SINGAPORE – Singapore Press Holdings (SPH) posted its first net loss as it took a hit from the Covid-19 pandemic.
SPH reported a net loss of $83.7 million for the year that ended on Aug 31, reversing the net profit of $213.2 million a year ago as Covid-19 severely disrupted all business segments, it said on Tuesday (Oct 13).
But the group remains operationally profitable at $110.2 million.
On the other hand, losses in non-cash fair value of $232 million for investment properties, such as the retail and purpose-built student accommodation (PBSA), accounted for the net loss.
The property valuation of the retail malls was reduced by $196.5 million and the PBSA assets by $31.9 million.
The main impact of the coronavirus pandemic was partially cushioned by $68.5 million worth of government grants, such as the Jobs Support Scheme, SPH noted.
Overall operating revenue declined $93.6 million or 9.8 per cent to $865.7 million, on the back of a 31.4 per cent decline in media advertisement revenue.
The fall in advertising revenue hit the media business hard as the segment posted a loss before taxation of $11.4 million, compared with the profit of $54.7 million for the previous financial year. This loss takes into account retrenchment costs of $16.6 million.
Revenue for the media business also fell, by 22.8 per cent to $445.1 million. This was largely due to a decline of 32.9 per cent or $99.1 million in newspaper print advertisement revenue as Covid-19 intensified the structural decline in the advertising sector, SPH said.
But circulation revenue held steady, supported by the 52.5 per cent increase in daily average newspaper digital sales of 130,598 copies, said SPH, which publishes The Straits Times and Lianhe Zaobao, among others. The growth in news tablet subscriptions also partly compensated for the 12.6 per cent drop in print copies.
SPH said the media continues its digital transformation, with a 91 per cent growth in overall digital audience from June 23 to July 11. Digital circulation also increased by 52.5 per cent in the financial year.
The property segment also saw a rise in revenue, by 10.3 per cent to $327.2 million, boosted by the acquisition of Westfield Marion and the Student Castle portfolio despite the Covid-19 impact.
Revenue from the retail malls was also lifted by Westfield Marion but rental waivers of $33.8 million to tenants in Singapore eroded the gains.
Revenue from the PBSA portfolio grew strongly by 60.6 per cent or $22.1 million due to the Student Castle portfolio and a full year’s revenue from the acquisitions made in the 2019 financial year.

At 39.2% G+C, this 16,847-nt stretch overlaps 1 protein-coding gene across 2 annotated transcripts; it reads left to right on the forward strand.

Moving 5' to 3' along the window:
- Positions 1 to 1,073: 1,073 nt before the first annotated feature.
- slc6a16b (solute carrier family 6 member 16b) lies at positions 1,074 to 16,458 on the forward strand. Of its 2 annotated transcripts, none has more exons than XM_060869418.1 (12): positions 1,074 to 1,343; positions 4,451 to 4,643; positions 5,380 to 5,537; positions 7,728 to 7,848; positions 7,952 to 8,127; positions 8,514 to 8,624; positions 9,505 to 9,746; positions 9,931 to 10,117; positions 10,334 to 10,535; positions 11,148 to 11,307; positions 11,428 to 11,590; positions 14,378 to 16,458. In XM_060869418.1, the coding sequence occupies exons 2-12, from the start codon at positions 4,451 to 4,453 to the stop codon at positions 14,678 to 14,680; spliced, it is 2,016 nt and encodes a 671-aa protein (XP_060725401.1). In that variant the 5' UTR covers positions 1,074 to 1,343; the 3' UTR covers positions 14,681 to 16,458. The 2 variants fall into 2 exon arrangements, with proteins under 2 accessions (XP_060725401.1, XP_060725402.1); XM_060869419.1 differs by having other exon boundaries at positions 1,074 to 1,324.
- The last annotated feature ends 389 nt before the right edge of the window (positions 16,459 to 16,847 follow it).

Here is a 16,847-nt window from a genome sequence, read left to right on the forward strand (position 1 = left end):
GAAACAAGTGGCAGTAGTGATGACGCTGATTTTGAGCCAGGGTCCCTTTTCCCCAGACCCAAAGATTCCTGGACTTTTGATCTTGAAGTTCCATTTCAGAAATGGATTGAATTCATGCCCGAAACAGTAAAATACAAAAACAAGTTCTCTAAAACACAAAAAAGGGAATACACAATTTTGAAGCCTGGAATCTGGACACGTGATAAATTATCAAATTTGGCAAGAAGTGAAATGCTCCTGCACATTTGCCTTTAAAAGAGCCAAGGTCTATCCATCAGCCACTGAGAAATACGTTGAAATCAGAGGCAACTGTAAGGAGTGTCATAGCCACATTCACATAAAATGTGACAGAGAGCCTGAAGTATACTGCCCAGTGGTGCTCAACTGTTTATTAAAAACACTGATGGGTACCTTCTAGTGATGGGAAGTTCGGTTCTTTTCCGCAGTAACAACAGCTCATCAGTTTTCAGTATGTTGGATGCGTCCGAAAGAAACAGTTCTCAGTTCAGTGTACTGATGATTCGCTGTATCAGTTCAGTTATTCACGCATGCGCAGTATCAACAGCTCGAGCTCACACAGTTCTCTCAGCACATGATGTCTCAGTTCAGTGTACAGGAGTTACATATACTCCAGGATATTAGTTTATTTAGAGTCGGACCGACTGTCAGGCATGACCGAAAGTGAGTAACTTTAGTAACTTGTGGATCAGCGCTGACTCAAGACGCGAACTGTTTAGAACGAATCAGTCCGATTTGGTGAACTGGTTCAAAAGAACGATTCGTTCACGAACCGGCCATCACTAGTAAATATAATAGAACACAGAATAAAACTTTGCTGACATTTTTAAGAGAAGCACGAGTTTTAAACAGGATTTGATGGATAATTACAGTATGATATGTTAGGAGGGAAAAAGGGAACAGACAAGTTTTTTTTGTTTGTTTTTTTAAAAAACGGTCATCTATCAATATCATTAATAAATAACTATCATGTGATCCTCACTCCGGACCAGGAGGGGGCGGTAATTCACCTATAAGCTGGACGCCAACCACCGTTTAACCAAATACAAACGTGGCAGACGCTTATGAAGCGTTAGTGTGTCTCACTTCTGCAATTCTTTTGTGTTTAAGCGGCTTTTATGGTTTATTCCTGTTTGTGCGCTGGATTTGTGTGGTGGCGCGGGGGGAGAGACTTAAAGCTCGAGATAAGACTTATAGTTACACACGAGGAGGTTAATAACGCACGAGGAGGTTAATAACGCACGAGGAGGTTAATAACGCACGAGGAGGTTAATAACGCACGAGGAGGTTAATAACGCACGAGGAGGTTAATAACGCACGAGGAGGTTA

SPH now owns 7,723 beds across 18 cities in the United Kingdom and Germany.
The Woodleigh Residences, which is being developed by SPH and its joint venture partner, Kajima Development, has seen 56 per cent of units sold.
However, with the fair valuation loss on investment properties, the property segment turned negative with a loss before taxation of $75.8 million.
Revenue from other channels grew by 8.7 per cent to $93.3 million due to higher sales of personal protective equipment at the aged care business.
The segment also posted a pre-tax profit of $1.9 million partly due to the divestment gain on Media Centre of $25.7 million.
SPH had earlier announced plans in June to develop and operate data centre facilities at its former Media Centre premises in Genting Lane, in a joint venture with two Keppel Corporation subsidiaries.
SPH chief executive Ng Yat Chung said: “All our major business segments were severely disrupted by Covid-19. Our media business is badly affected by the collapse in advertising.
“However, the 9.4 per cent growth in circulation numbers from the success of our news tablet digital product and higher readership is a bright spot. We are intensifying our digitalisation efforts to transform the news content business in response to evolving demands from our audience.”
He added: “We will continue to take a prudent and disciplined approach to liquidity and capital management to weather the Covid-19 crisis with all our stakeholders.”
Disciplined cost management saw staff costs easing 1.5 per cent, based on a lower headcount and reduced bonus provision. Costs of newsprint and materials were trimmed 11.2 per cent.
But total costs were 6.8 per cent higher, partly due to the increased operational costs of running the expanded real estate investment trust (Reit) and PBSA portfolio, with property tax rebates passed on to tenants and retrenchment costs.
SPH directors proposed a final dividend of one cent per share. Subject to shareholders’ approval, the dividend is expected to be paid on Dec 18. Together with the interim dividend of 1.5 cents, the total dividend payout for this year will be 2.5 cents a share.